When It Happens Panel Get involved: send your photos, videos, news & views by texting 'OXFORD NEWS' to 80360 or email
How Birinus spread the word of Christ
One of the earliest seeds of Christianity in England, from which the faith was destined to spread throughout the realm, was planted in what is now Oxfordshire soil. For according to the Venerable Bede, the missionary saint Birinus baptised King Cynegils of Wessex at Dorchester in 635. The former Roman stronghold then became one of the earliest Christian sites in Britain, with St Birinus establishing his cathedral here. He became the first Bishop of Dorchester, making the town a base from which to spread the word.
In undertaking missionary work in England, the Italian priest Birinus was following in the wake of St Augustine, the first Archbishop of Canterbury, who a generation earlier had been sent by Pope Gregory the Great to start converting England.
Like so many tender plants, the original bishopric had to fight to survive, flickering in and out of existence for a couple of centuries while the Danes rampaged about. But it was formally re-founded in 880 and then continued, as the centre of a diocese stretching from the Thames to the Humber, until the first Norman Bishop, Remigius, relocated to Lincoln in 1072. Oxfordshire then remained without a cathedral for 530 years — until Henry VIII, by then head of the Church of England, established his new bishopric of Oxford in 1542.
It is the sheer antiquity of Christianity that makes church-crawling so particularly rewarding in Oxfordshire. For instance, the lovely abbey at Dorchester that we see today was founded in 1140, and though not a trace of the original cathedral survives, it is nevertheless somehow apt that the great Jesse window, depicting the ancestry of Jesus, should be here of all places; for the way the churches multiplied in Oxfordshire is very like a family tree, with mother churches giving birth to daughter churches, and a complicated network of relationships developing.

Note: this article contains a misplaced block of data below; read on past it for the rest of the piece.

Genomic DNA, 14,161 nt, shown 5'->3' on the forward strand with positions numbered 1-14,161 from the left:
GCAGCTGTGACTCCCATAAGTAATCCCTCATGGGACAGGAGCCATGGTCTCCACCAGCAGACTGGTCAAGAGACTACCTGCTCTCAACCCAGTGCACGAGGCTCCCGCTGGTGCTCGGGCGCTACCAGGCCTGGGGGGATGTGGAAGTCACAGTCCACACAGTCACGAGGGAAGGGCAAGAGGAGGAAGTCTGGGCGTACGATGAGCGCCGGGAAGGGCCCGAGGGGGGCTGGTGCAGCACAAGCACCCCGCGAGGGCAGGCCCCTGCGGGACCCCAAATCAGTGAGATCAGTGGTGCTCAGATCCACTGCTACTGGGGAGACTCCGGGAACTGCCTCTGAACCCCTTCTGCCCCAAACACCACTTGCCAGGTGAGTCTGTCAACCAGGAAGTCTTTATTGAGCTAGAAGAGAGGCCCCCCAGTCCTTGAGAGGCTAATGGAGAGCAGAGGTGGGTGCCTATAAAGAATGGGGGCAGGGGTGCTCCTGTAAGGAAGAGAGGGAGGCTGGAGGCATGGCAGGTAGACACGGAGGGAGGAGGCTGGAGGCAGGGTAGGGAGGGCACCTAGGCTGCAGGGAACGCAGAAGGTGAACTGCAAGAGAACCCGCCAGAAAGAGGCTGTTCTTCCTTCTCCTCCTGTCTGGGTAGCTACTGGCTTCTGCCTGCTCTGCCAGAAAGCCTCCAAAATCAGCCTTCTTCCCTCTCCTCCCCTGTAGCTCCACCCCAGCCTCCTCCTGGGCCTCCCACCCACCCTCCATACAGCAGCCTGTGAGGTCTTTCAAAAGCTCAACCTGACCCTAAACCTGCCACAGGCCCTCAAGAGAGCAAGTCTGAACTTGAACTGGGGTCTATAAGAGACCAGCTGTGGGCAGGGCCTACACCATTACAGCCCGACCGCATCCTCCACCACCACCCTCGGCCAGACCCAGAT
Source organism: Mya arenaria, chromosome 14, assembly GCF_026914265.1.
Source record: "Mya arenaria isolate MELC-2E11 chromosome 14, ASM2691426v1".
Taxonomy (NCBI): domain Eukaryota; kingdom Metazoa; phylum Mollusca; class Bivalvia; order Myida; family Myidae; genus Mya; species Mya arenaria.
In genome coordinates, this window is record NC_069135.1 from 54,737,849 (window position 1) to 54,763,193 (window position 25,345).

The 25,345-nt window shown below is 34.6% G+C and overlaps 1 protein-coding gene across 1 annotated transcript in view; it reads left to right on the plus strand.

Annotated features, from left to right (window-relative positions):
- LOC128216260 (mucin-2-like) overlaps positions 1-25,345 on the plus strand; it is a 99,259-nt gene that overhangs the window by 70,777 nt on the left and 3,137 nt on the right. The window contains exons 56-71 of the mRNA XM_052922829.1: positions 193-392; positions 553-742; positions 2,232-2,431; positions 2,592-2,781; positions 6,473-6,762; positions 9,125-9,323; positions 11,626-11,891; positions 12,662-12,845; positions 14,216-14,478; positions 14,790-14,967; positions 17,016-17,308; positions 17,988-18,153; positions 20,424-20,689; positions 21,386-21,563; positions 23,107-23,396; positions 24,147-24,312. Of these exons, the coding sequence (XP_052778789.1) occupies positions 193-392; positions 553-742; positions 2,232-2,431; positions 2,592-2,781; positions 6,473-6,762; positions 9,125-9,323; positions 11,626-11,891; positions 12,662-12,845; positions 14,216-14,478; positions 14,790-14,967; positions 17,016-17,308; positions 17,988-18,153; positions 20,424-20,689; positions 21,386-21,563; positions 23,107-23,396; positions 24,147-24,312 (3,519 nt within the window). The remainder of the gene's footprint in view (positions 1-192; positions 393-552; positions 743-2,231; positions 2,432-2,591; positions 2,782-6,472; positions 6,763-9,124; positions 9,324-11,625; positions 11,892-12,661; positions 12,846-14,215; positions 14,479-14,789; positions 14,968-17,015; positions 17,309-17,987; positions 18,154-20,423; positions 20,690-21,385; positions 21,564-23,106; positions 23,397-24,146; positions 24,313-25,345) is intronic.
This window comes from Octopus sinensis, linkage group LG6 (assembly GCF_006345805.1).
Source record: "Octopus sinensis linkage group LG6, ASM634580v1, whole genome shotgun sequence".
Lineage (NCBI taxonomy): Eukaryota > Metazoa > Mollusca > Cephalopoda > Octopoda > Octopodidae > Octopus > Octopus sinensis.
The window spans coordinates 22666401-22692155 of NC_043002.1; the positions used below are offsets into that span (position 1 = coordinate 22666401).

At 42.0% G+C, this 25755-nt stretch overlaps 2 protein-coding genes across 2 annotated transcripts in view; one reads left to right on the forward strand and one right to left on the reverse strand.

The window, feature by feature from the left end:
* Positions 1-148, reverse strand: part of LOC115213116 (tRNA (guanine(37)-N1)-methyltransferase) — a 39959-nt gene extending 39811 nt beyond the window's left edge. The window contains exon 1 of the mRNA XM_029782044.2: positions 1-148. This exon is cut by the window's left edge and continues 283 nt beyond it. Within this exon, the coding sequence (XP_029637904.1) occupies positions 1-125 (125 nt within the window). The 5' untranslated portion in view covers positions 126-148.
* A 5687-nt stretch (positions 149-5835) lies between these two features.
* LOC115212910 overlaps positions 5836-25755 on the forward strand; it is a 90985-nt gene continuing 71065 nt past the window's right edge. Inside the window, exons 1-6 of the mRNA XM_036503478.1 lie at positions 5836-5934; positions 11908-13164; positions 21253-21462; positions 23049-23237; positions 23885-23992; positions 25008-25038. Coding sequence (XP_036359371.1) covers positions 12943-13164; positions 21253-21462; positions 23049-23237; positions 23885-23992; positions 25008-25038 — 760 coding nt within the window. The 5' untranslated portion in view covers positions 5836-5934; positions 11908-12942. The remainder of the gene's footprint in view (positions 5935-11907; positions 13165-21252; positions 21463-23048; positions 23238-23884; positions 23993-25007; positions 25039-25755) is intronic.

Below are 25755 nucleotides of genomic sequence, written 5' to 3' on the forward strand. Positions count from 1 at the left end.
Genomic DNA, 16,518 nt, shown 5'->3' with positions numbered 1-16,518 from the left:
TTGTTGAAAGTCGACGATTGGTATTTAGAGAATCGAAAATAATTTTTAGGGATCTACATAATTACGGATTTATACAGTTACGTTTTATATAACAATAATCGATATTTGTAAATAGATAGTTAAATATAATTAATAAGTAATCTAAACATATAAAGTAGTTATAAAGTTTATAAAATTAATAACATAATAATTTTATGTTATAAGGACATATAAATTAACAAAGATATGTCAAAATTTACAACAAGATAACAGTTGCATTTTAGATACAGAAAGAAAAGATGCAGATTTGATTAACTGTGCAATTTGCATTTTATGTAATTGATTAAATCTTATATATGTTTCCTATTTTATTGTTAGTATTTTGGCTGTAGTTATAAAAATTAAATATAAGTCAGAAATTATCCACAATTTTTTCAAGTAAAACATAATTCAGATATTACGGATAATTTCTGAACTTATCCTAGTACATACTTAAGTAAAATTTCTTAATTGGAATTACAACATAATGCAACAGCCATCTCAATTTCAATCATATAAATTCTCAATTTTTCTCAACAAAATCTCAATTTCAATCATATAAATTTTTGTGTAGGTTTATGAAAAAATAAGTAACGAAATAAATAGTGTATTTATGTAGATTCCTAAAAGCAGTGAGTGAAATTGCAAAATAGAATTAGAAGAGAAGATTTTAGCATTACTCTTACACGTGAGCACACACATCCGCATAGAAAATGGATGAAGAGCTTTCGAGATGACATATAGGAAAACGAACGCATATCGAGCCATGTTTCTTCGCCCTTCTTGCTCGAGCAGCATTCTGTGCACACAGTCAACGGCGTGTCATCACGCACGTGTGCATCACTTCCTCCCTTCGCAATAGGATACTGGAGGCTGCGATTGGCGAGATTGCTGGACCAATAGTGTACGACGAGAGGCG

But between the 10th and 12th centuries, a change occurred: our familiar parish churches began to appear. No one knows how most churches came into being, or exactly who paid for them, but by the end of the 12th century the parochial system was firmly in place. It depended on a curious mixture of ecclesiastical and lay power. All churches were controlled by the bishop but the advowson — the right to appoint a rector to the living — belonged to the landowner, which by mediaeval times might as easily have been a monastery, or an Oxford college, as a squire living in the nearby manor. The living — which was supposed to provide for the upkeep of a priest — came from tithes: namely the compulsory payment of a 10th part of all parishioners’ produce. It was paid to the rector — even though he usually appointed a vicar (from the Latin vicarius, meaning substitute), to do all the actual work. Tithe barns still exist, for instance at Great Coxwell and at Enstone. There was a building boom in the county after the Conquest, and even now many Oxfordshire churches are basically Norman, though of course nearly always — Iffley being the notable exception — overlaid for better or worse by later alterations caused by the vicissitudes of history. Wandering around churches surely provides the best possible insight into the mindset — not to mention the economic well-being or otherwise — of Oxfordshire people through the ages. For instance, the 17th-century Puritans were suspicious of the new Baroque style of the University Church in Oxford, thinking it far too Roman Catholic-looking. Yet when the Oxford Movement did indeed lead the Church of England closer to Rome in the 19th century, it was the Gothic style that was once again favoured by such architects as Scott, Pugin, Butterfield and Street, all of whom were active in the county.